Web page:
A Boston University student ID has always had the power to get you in to the MFA for free, but just this semester, you can go the Isabella Stewart Gardner Museum as well! Now that’s good enough of an incentive for most of us, but for the few unconvinced, here’s a brief article that might give you the final push. Three sociologists Brian Kisida, Jay P. Greene, and Daniel H. Bowen found themselves in the unique opportunity to study the relationship between art and the human mind when Alice Walton (daughter of Walmart’s founder) founded a huge art museum in Arkansas, where very few students had had access to one before.
Students who, by lottery, were selected to visit the museum on a field trip demonstrated stronger critical thinking skills, displayed higher levels of social tolerance, exhibited greater historical empathy and developed a taste for art museums and cultural institutions.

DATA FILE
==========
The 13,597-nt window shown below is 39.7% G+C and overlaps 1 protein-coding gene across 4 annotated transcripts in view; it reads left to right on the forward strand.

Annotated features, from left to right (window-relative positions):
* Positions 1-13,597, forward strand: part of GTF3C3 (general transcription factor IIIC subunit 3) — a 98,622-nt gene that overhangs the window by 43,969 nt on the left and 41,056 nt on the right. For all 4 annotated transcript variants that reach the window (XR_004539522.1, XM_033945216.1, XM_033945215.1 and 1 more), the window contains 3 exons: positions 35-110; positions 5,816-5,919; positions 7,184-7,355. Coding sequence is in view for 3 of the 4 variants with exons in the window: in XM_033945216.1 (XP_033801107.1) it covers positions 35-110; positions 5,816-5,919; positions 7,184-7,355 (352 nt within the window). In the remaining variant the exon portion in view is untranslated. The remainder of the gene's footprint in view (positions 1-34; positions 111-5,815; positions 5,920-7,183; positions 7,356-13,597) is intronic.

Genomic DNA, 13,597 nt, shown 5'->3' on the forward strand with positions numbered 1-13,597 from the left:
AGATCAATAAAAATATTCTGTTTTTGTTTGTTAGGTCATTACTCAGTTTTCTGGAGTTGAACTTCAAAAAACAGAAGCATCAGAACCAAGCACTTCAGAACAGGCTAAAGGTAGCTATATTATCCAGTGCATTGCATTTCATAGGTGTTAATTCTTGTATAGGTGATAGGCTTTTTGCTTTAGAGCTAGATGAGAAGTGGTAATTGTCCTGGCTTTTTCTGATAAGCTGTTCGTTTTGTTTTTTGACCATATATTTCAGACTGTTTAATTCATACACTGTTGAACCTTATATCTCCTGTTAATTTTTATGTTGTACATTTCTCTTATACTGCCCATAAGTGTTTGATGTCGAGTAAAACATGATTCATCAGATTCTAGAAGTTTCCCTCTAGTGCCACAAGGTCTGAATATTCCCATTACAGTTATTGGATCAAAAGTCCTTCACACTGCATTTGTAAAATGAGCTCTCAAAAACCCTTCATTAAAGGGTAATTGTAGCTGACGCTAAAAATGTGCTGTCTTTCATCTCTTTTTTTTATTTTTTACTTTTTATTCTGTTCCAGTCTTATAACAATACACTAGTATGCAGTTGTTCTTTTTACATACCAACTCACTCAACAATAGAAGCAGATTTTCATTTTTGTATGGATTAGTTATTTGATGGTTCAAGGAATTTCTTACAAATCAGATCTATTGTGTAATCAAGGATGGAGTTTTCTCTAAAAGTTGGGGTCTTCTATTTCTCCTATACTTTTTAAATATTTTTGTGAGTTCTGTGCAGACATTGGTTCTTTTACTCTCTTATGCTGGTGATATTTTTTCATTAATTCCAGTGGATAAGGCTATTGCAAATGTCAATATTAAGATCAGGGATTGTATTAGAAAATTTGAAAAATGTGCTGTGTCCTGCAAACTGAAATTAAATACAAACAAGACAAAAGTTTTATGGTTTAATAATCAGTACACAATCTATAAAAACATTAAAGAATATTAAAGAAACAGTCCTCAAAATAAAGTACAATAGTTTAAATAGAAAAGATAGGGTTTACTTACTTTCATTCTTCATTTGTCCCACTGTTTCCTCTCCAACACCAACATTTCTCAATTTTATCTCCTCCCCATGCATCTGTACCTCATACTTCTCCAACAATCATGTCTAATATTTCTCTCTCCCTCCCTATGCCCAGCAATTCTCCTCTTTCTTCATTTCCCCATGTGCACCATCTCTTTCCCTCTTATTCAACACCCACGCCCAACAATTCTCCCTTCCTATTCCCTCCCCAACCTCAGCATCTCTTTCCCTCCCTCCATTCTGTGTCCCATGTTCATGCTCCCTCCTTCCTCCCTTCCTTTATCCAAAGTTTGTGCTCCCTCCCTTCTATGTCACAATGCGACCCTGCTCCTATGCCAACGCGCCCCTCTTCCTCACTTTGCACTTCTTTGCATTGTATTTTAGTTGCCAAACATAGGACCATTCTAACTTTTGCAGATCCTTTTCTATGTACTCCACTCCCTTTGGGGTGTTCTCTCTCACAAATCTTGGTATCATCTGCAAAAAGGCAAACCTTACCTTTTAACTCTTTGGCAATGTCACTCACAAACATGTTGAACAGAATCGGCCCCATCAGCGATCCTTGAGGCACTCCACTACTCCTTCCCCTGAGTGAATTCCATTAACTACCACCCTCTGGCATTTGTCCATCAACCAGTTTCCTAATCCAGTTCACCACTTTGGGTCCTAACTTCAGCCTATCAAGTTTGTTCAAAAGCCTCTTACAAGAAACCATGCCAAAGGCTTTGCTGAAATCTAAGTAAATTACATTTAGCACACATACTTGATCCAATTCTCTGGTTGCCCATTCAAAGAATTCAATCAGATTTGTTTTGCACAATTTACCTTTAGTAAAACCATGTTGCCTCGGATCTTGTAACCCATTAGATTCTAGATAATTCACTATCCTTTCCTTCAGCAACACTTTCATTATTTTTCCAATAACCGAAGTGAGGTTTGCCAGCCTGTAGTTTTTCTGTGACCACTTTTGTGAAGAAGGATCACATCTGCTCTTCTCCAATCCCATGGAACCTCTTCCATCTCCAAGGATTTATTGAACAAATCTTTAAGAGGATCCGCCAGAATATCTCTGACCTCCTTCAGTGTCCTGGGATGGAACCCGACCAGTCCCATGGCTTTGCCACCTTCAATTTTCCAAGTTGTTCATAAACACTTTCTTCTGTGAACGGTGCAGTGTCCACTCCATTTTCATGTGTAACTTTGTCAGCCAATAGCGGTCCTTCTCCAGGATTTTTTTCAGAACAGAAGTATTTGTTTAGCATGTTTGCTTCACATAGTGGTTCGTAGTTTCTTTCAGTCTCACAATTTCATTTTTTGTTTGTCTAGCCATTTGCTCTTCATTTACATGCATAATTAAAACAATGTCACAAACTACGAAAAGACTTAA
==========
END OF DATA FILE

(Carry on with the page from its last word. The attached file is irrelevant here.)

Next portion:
Now, we’ve had a few posts before about the benefits of art education and the power of exposure including links specifically pointing out the power of reading literature, but like Kisida, Greene, and Bowen point out, very little research has been done on the actual causal relationship. For that reason, this article’s implications are especially exciting. The arts have always had a difficult time justifying themselves, and it’s studies like these that remind us all the importance of supporting the arts, or continuing to be create art yourself.
And extra brownie points to anyone who can find all three of these pieces (all living right here in Boston).